Because the opportunistic leader is so wide open, he is much more vulnerable to distraction. The laser-like focus of the intentional leader can mean his vulnerability is to missing good opportunities because he’s got his head down.
As always, moving toward the middle can bring benefit for both kinds of organizations.
For opportunistic/evolutionary businesses, start by asking your team how clear your actions, communications and vision are to them. Do they have a sense of focus? What is their fundamental buy-in to your sort of evolutionary/opportunistic approach?
Another consequence of this kind of business is that there’s a lot happening, and the leader wants to take on more. This can create a very high risk of burnout. They’re not paying attention to their human capital capacity for change.
For intentional businesses, the risk is that the organization can become very rigid, very myopic, and then, before you know it, the process takes over and a kind of automated energy pervades the culture.
Now the people are serving the process. Creativity is stifled.
Awareness of these risks and tendencies means that you can take steps to bring balance to how you carry out your mission, whichever side of the spectrum you happen to be on.
One thing that is really interesting and present in both kinds of companies is a kind of Darwinian correction as to the kind of people you have on every level of the organization.
People who do best in an opportunistic/evolutionary creative culture but find themselves in a highly-focused intentional organization will eventually be rejected. They will leave, and, over time, you are left with a team of people who are outstanding at waiting for the next set of directions but don’t have a proactive or creative bone in their bodies. If (when) momentum drags in the business, there’s nobody there to reawaken it.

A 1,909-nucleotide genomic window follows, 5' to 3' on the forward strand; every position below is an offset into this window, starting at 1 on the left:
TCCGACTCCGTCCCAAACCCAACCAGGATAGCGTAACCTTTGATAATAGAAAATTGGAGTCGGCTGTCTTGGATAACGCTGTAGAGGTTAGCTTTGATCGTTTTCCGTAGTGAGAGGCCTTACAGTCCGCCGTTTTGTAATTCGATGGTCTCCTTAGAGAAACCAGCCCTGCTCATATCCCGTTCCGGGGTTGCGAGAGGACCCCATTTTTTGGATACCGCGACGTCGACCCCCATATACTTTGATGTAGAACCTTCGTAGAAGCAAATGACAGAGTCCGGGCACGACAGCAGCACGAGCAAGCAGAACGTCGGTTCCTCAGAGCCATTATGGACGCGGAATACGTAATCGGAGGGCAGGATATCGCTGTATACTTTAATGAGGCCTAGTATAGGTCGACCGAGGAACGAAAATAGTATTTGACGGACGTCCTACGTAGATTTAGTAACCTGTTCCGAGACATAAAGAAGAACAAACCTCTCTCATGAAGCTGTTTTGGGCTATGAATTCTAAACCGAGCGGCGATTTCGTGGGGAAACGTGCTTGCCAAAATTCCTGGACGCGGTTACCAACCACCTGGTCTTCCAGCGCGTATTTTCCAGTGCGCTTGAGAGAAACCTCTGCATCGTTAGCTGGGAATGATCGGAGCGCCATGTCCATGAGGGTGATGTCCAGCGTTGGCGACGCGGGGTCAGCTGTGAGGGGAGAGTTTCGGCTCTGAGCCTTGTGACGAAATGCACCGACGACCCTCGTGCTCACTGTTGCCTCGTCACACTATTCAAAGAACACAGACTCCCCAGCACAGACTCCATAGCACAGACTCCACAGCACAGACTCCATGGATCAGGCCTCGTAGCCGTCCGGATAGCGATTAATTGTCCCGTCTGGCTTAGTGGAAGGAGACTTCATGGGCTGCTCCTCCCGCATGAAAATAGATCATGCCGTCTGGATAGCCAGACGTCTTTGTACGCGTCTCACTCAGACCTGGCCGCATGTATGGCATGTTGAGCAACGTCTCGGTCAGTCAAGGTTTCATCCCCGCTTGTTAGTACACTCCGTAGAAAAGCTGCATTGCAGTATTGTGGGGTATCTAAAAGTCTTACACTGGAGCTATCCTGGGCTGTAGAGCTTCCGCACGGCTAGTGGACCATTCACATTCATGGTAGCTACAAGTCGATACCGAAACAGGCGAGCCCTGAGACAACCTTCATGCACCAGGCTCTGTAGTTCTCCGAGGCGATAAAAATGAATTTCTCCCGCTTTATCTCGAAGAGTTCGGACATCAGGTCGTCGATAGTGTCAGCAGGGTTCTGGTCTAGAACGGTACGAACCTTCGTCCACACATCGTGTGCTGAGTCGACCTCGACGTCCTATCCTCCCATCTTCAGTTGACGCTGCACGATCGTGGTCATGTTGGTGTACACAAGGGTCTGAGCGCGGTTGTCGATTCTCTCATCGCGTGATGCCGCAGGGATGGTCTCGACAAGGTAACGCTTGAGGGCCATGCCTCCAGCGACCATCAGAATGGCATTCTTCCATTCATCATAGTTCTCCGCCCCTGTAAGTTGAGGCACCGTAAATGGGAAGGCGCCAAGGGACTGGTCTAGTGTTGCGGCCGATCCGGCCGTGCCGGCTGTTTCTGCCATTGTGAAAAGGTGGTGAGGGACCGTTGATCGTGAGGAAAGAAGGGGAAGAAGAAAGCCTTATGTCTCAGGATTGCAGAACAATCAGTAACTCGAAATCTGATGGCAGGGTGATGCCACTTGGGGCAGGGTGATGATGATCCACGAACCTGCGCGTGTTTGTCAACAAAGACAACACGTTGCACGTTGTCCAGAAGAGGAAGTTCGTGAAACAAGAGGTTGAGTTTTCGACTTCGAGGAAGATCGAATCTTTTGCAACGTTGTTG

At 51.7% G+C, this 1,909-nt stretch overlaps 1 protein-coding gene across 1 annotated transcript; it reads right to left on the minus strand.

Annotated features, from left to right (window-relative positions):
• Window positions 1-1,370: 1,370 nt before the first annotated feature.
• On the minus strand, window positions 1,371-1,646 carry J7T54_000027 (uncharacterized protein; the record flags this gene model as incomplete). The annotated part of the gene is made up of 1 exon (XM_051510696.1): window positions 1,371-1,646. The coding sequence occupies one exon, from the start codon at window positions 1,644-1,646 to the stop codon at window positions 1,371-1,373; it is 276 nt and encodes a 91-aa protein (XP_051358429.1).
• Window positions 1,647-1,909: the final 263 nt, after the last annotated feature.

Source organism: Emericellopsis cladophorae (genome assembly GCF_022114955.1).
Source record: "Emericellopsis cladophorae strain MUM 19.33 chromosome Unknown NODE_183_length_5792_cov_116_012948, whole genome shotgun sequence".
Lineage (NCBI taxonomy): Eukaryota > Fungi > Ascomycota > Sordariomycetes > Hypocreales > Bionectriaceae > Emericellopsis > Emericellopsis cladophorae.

Then we have the opportunistic/evolutionary groups. The vague, all-over-the-map style can easily burn people out because they can’t survive the pace. Who is left? The people who are go-go-go, rush-rush-rush, who have the intensity to survive in that kind of environment. Then you’ve got a culture that will literally eat people up.
Sometimes we call it the bunker mentality. I was talking to a client who came from a Web startup in which the founder would routinely scream and yell and fire people right in front of everyone.
The people who survive that will eventually learn how to keep their heads down. They will have their own sort of special code, and they’ll go down into their bunkers. They still talk to each other and manage to get things done, but they’re always waiting for the latest upset to blow over.
You can imagine the impact of that in the business, in the culture.
This happens a fair amount in the telecommunications business. If you look at telecom, you have the explosion and conversions of technology. You have the deregulation. You have the rules of the game changing all the time. People are always trying to figure out another way.
The companies get bought and sold and bought and sold. When that happens, there is usually a group of people — the CEO and the top people — who get their packages. When the new owner comes in, there’s a package to get rid of other people. So they’re gone.
Then there’s a package for the people they want to stay. But below that are the people who have been sitting at desks working on the sales force or working in operations, and they’ve been there for five, seven, eight years. They just get numb.
If they’re in an economic cycle where there are not a lot of jobs, they just suck it up. So numbness can abound, and it isn’t great for productivity. It isn’t great for new ideas, and nobody really likes going to work if they have to get numb in order to collect their checks.
Intensity and dog eat dog vs. numb people in a bunker. You’re probably not shooting for either. The good news is that awareness of where your motivations come from as a leader and for your business can help guide you toward balance.